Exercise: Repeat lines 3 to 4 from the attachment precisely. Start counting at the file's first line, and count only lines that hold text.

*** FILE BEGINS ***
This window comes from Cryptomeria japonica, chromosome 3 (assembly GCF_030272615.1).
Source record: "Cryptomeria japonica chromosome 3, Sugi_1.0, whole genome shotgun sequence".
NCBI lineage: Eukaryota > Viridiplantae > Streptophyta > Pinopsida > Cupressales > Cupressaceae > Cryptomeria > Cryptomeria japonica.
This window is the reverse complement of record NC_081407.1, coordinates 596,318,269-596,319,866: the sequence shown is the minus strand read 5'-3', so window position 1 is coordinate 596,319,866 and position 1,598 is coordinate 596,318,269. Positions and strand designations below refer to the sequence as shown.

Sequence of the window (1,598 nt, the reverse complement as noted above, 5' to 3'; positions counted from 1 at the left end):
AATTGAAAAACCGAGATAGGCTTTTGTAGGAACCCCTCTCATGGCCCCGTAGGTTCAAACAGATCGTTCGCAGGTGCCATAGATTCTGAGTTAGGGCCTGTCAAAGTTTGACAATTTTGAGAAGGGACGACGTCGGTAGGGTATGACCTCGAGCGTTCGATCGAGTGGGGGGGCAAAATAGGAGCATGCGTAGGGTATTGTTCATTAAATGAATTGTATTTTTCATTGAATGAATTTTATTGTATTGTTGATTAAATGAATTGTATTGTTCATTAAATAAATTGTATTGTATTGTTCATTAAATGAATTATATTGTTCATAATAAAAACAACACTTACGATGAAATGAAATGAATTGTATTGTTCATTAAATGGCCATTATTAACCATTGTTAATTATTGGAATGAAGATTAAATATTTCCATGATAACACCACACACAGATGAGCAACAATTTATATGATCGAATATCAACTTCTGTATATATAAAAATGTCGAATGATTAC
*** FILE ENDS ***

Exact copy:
NCBI lineage: Eukaryota > Viridiplantae > Streptophyta > Pinopsida > Cupressales > Cupressaceae > Cryptomeria > Cryptomeria japonica.
This window is the reverse complement of record NC_081407.1, coordinates 596,318,269-596,319,866: the sequence shown is the minus strand read 5'-3', so window position 1 is coordinate 596,319,866 and position 1,598 is coordinate 596,318,269. Positions and strand designations below refer to the sequence as shown.